Wednesday, 13 June 2007

Yemen SMS news ban attacked by journalists

Today I see the first example of a Government blocking new technology for the delivery of news via SMS, I wonder how long it will be before they block the recording of it by Citizen Journalists?

Yesterday I put up a piece form the BBC about how Blair saw the media as a feral beast and said that "The arrival of web based news and blogs and 24 hour television news channels meant reports were driven by impact"
Also in May I did an article on how the UK Government and mobile phone suppliers met to look at how to shut down cameras and video on mobile phones "The Government , Your Mobile Phone and it's Criminal Tendency"

Government bans news sent to mobile phones by SMS message

Reporters Without Borders today condemned new media censorship in Yemen, where access to at least two websites has been blocked since the start of the year, in one case for three months, and the information ministry is now censoring the distribution of news to mobile phones by SMS message.

“It is disturbing that the Yemeni government is attacking new technology in this way,” the press freedom organisation said. “It never showed any open-mindedness towards the opposition media and these new arenas of expression offered a fresh opportunity for the media. The authorities have again demonstrated their determination to control news and information that is critical of them.”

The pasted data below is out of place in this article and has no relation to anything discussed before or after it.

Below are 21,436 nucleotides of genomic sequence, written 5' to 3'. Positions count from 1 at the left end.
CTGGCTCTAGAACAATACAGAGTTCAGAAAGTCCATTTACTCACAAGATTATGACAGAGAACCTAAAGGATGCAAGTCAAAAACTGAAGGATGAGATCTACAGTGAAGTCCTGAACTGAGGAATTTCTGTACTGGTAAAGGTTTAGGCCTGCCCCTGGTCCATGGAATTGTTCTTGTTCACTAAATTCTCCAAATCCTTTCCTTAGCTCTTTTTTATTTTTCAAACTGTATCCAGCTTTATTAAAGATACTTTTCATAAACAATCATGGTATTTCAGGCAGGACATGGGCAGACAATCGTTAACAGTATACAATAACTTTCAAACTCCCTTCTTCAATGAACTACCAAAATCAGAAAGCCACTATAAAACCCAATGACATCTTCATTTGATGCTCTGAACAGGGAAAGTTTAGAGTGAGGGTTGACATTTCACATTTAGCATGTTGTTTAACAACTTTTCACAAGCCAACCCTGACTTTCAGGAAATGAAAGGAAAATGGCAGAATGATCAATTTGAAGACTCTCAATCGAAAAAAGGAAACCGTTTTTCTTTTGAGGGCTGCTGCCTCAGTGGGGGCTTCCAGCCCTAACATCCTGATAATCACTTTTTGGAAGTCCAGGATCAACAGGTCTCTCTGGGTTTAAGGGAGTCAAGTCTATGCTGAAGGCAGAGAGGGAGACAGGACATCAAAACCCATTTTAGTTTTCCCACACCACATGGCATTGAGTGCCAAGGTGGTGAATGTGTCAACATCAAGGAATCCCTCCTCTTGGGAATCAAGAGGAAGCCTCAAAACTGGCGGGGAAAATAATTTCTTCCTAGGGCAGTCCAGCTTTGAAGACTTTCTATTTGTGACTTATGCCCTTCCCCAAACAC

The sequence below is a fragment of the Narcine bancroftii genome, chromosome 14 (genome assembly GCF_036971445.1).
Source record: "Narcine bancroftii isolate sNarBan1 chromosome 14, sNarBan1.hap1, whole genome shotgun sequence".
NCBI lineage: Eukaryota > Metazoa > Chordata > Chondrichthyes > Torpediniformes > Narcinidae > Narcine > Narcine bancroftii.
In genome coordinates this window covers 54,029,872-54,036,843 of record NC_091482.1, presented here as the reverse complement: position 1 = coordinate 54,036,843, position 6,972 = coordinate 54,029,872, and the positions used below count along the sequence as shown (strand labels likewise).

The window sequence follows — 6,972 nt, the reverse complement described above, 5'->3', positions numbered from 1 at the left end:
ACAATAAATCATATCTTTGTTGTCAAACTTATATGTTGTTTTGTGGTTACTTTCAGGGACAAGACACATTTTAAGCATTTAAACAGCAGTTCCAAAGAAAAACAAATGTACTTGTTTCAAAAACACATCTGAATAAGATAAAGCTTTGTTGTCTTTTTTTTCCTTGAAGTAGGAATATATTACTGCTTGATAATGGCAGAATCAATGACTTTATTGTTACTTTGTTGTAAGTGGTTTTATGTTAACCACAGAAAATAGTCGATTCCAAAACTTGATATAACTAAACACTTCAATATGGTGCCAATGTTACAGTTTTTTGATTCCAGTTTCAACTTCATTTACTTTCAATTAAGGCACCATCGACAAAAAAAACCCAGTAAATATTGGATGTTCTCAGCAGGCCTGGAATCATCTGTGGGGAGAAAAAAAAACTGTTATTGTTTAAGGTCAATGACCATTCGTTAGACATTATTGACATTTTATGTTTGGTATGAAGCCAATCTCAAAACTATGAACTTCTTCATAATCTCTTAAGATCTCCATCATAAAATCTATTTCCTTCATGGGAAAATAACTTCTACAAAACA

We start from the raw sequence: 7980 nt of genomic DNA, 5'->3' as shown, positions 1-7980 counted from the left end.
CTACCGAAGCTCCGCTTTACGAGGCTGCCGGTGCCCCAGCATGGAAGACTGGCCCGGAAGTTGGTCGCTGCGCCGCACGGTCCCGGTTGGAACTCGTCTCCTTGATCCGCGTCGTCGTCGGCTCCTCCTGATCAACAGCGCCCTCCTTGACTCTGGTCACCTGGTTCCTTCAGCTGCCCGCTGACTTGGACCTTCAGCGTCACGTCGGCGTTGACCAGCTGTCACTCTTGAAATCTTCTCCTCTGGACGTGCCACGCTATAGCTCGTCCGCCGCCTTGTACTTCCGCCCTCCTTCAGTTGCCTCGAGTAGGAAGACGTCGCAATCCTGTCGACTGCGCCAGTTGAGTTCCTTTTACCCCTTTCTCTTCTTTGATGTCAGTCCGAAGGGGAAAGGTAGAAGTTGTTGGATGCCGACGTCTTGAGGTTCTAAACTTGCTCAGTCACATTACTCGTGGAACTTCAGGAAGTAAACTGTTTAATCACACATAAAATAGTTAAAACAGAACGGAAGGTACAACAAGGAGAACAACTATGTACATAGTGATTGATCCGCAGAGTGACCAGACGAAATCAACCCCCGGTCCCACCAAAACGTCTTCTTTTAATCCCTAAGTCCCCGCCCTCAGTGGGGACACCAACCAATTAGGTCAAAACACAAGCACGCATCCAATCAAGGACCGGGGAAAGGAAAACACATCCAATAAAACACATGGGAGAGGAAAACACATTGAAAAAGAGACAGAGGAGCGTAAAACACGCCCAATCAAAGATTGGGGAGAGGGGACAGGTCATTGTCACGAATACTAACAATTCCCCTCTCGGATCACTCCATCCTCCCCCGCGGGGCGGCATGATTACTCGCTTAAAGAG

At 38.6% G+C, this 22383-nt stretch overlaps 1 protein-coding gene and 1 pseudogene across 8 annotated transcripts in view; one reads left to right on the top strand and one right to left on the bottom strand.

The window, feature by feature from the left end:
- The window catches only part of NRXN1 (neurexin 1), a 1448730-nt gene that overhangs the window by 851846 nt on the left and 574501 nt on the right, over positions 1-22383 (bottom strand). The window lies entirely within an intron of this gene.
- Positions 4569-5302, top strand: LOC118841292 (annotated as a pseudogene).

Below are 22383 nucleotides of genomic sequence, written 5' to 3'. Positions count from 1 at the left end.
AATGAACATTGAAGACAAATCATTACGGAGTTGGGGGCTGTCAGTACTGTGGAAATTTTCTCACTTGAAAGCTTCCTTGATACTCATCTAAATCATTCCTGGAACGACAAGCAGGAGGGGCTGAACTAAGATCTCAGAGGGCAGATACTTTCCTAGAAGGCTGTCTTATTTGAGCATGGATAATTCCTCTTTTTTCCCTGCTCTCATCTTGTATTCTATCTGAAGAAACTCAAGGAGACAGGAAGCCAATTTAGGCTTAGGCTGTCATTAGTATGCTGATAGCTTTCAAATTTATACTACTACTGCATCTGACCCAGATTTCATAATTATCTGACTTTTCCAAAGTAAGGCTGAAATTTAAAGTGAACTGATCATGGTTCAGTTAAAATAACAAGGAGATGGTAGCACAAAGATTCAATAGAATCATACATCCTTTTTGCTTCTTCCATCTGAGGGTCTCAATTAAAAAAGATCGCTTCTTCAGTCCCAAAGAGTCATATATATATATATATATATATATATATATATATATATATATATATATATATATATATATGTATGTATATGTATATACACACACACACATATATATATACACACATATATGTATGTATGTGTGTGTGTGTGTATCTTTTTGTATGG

The al-Shora website, which regularly posted opposition articles, was closed on 24 February. It was finally allowed to reopen on 23 May. The socialist website aleshteraki was similarly closed for a week, from 16 to 23 May. The government was worried by the fact that they were controlled by opposition parties. It was also concerned about their coverage of the fighting with the al-Houthi rebels in Saada province.

The information and telecommunications ministry has now banned several mobile phone news distribution services, including those proposed by the companies Nass mobile and Bela Qoyod mobile, on the grounds that they were not subject to sufficient control. The ministry nonetheless said that the authorities could offer such services.

SMS messages expressing criticism of President Ali Abdullah Saleh’s government had circulated in the weeks prior to the ban. The opposition parties denied being behind them. On 7 June, the government announce the start of a debate about a new press law, one concerning new media in particular.


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